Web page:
VKontakte Founder Flees Russia Claiming Persecution
Published: April 24, 2014 (Issue # 1807)
Pavel Durov, the founder of Russia’s largest social networking website, fled the country on Tuesday, a day after he said he was forced out as the company’s CEO for refusing to share users’ personal data with Russian law enforcement agencies.
Durov, who created VKontakte seven years ago, first announced his intention to leave the company on April 1 but withdrew his resignation letter two days later. On Monday, he announced that he had been fired and that the social network would now fall under “full control” of Kremlin-linked Rosneft CEO Igor Sechin and VKontakte billionaire shareholder Alisher Usmanov.
The move to oust Durov is widely seen as part of a wider campaign by the Kremlin to tighten its grip on the Internet, and observers said the authorities aimed to “cleanse” the management of Russian Internet companies in the hopes of gaining control of their content.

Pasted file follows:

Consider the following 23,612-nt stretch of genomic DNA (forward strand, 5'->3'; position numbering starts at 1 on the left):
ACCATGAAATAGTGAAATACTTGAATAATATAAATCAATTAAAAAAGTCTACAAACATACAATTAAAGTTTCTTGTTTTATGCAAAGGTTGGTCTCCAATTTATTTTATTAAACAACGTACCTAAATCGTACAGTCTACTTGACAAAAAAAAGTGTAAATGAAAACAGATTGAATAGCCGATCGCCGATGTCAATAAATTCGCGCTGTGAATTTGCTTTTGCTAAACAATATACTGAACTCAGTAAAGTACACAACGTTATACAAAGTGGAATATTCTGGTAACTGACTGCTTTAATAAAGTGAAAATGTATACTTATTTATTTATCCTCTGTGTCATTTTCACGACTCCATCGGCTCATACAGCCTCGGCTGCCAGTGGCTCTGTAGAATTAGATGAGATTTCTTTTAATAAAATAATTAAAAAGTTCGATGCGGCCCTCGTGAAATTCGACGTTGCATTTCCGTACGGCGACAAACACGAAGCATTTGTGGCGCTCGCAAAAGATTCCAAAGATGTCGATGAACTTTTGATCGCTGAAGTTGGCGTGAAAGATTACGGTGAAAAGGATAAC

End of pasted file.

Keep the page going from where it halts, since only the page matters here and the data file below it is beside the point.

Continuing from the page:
Last week, Durov said in an interview with the New Times that the Federal Security Service had turned up the pressure on VKontakte employees dramatically in recent months, demanding that Durov release personal information about Euromaidan activists. He said the Prosecutor General's Office ordered him to shut down a group on the website dedicated to anti-corruption activist Alexei Navalny, though he refused to do so.
“I am out of Russia and have no plans to go back,” Durov said Tuesday in an interview with Techcrunch, a news website focused on technology. He said he intended to launch a mobile social network outside Russia.
“Unfortunately, the country is incompatible with Internet business at the moment,” he said, adding that Russian authorities had targeted him after he publicly refused to cooperate with them.
United Capital Partners, a private company registered in Moscow that owns 48 percent of VKontakte, disputed Durov's statements on Tuesday, saying he had been seeking to “politicize the situation” because there were “serious legal claims” against him and he was suspected of embezzlement.
The company's statement also said his resignation was not an “accomplished fact” and that the decision had yet to be discussed by the board of directors. The company's executive director, however, said the decision was final.
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